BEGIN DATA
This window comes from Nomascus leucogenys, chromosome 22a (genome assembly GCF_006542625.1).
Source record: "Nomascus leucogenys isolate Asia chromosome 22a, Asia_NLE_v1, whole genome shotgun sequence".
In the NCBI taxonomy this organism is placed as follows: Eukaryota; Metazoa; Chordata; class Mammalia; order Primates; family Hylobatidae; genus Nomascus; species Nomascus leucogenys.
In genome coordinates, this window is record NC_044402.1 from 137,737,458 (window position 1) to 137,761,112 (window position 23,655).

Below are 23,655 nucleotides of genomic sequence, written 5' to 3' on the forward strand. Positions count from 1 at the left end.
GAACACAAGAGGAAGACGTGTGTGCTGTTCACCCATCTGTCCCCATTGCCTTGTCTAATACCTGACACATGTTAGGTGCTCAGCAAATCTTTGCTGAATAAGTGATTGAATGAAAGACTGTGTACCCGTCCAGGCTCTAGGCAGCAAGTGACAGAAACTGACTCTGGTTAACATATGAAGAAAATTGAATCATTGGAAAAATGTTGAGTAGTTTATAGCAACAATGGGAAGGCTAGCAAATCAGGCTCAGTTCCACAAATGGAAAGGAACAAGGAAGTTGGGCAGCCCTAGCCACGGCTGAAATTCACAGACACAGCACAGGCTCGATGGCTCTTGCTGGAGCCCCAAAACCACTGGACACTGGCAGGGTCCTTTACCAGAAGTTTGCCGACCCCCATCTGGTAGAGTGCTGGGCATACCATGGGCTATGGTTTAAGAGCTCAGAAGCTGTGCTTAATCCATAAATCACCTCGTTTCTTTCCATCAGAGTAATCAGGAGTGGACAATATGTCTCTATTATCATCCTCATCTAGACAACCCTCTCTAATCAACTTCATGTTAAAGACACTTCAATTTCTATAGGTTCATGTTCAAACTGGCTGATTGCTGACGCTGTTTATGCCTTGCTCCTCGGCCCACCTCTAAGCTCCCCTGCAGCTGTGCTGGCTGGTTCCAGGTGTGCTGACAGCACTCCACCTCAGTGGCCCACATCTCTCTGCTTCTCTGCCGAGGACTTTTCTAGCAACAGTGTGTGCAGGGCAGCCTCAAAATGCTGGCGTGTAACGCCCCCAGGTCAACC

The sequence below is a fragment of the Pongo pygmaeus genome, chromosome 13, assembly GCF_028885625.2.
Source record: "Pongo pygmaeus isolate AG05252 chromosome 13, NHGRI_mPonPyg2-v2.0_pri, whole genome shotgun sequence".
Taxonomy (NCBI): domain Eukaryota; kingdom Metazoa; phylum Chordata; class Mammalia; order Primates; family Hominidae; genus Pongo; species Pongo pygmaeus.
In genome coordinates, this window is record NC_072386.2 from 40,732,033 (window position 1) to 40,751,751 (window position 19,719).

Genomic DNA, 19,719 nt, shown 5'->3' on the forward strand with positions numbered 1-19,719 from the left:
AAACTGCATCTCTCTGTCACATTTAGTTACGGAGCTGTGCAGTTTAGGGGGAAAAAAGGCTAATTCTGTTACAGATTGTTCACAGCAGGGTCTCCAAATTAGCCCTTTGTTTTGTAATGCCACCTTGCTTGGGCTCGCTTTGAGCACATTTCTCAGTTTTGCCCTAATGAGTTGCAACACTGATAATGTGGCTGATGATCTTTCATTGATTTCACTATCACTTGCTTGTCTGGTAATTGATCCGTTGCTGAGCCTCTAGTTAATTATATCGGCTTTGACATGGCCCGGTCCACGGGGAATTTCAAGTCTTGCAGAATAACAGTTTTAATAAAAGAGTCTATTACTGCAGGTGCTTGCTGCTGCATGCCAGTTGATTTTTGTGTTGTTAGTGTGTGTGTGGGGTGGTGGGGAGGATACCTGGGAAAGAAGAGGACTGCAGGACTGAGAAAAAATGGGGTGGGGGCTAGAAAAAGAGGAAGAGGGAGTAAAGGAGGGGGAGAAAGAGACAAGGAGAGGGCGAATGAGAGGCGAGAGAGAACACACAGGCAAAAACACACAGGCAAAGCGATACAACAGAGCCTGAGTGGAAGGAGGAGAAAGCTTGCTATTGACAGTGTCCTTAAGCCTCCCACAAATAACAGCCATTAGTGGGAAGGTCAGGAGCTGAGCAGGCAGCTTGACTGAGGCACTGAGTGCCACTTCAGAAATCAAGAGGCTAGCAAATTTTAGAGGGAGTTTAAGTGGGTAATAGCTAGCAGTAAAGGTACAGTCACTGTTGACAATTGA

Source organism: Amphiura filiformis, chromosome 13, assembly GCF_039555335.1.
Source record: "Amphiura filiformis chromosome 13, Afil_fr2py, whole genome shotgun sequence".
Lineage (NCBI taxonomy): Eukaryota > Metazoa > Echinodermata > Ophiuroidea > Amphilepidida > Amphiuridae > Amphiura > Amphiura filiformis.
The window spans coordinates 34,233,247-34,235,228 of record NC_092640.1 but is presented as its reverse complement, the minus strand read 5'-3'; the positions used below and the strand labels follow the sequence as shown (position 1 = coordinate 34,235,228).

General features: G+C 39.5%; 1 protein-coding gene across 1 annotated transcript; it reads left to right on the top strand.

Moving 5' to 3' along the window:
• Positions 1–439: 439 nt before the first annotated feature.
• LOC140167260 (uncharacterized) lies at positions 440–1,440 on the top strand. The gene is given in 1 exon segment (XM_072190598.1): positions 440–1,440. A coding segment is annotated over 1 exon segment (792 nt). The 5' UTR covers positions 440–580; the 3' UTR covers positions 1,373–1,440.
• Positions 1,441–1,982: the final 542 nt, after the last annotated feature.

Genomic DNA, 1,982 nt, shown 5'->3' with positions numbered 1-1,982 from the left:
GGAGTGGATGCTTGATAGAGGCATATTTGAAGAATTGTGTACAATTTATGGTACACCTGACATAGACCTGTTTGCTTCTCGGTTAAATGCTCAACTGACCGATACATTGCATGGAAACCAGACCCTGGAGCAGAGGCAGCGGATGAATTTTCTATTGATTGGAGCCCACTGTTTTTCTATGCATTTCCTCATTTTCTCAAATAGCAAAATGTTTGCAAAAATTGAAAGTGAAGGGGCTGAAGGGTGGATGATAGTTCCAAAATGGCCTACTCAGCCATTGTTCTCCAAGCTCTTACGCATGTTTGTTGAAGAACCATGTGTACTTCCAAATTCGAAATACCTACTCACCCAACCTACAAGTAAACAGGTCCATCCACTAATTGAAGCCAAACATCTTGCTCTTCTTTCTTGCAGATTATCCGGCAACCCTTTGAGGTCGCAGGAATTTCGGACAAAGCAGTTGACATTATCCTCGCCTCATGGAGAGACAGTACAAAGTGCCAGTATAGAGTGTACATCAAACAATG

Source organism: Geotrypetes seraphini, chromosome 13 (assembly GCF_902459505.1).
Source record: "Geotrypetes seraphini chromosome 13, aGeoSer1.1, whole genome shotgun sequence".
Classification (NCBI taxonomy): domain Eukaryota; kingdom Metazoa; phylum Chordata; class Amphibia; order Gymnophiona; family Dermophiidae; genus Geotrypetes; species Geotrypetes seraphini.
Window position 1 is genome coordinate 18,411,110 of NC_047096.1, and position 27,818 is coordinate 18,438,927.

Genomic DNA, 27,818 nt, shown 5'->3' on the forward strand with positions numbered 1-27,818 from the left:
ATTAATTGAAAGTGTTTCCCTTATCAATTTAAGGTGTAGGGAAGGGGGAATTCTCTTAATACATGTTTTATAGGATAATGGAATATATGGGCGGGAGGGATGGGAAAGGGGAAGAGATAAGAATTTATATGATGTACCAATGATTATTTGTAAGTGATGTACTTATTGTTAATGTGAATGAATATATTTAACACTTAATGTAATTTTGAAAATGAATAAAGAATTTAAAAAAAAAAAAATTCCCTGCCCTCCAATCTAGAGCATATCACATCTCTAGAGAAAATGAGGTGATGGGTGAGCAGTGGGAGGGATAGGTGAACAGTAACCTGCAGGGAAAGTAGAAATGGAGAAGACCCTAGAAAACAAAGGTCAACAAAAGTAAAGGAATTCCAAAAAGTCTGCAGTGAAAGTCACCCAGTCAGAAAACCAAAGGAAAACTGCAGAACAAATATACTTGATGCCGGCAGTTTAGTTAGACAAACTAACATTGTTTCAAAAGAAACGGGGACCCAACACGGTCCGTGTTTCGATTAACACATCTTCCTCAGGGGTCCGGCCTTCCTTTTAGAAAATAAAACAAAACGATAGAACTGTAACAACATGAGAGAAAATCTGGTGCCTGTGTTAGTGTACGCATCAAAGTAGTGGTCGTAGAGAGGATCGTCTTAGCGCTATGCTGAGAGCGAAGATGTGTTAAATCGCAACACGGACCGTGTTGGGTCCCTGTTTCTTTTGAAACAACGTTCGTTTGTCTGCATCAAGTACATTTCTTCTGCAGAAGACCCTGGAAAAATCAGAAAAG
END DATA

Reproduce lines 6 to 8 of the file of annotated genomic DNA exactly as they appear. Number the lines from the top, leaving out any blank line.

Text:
GAACACAAGAGGAAGACGTGTGTGCTGTTCACCCATCTGTCCCCATTGCCTTGTCTAATACCTGACACATGTTAGGTGCTCAGCAAATCTTTGCTGAATAAGTGATTGAATGAAAGACTGTGTACCCGTCCAGGCTCTAGGCAGCAAGTGACAGAAACTGACTCTGGTTAACATATGAAGAAAATTGAATCATTGGAAAAATGTTGAGTAGTTTATAGCAACAATGGGAAGGCTAGCAAATCAGGCTCAGTTCCACAAATGGAAAGGAACAAGGAAGTTGGGCAGCCCTAGCCACGGCTGAAATTCACAGACACAGCACAGGCTCGATGGCTCTTGCTGGAGCCCCAAAACCACTGGACACTGGCAGGGTCCTTTACCAGAAGTTTGCCGACCCCCATCTGGTAGAGTGCTGGGCATACCATGGGCTATGGTTTAAGAGCTCAGAAGCTGTGCTTAATCCATAAATCACCTCGTTTCTTTCCATCAGAGTAATCAGGAGTGGACAATATGTCTCTATTATCATCCTCATCTAGACAACCCTCTCTAATCAACTTCATGTTAAAGACACTTCAATTTCTATAGGTTCATGTTCAAACTGGCTGATTGCTGACGCTGTTTATGCCTTGCTCCTCGGCCCACCTCTAAGCTCCCCTGCAGCTGTGCTGGCTGGTTCCAGGTGTGCTGACAGCACTCCACCTCAGTGGCCCACATCTCTCTGCTTCTCTGCCGAGGACTTTTCTAGCAACAGTGTGTGCAGGGCAGCCTCAAAATGCTGGCGTGTAACGCCCCCAGGTCAACC

The sequence below is a fragment of the Pongo pygmaeus genome, chromosome 13, assembly GCF_028885625.2.
Source record: "Pongo pygmaeus isolate AG05252 chromosome 13, NHGRI_mPonPyg2-v2.0_pri, whole genome shotgun sequence".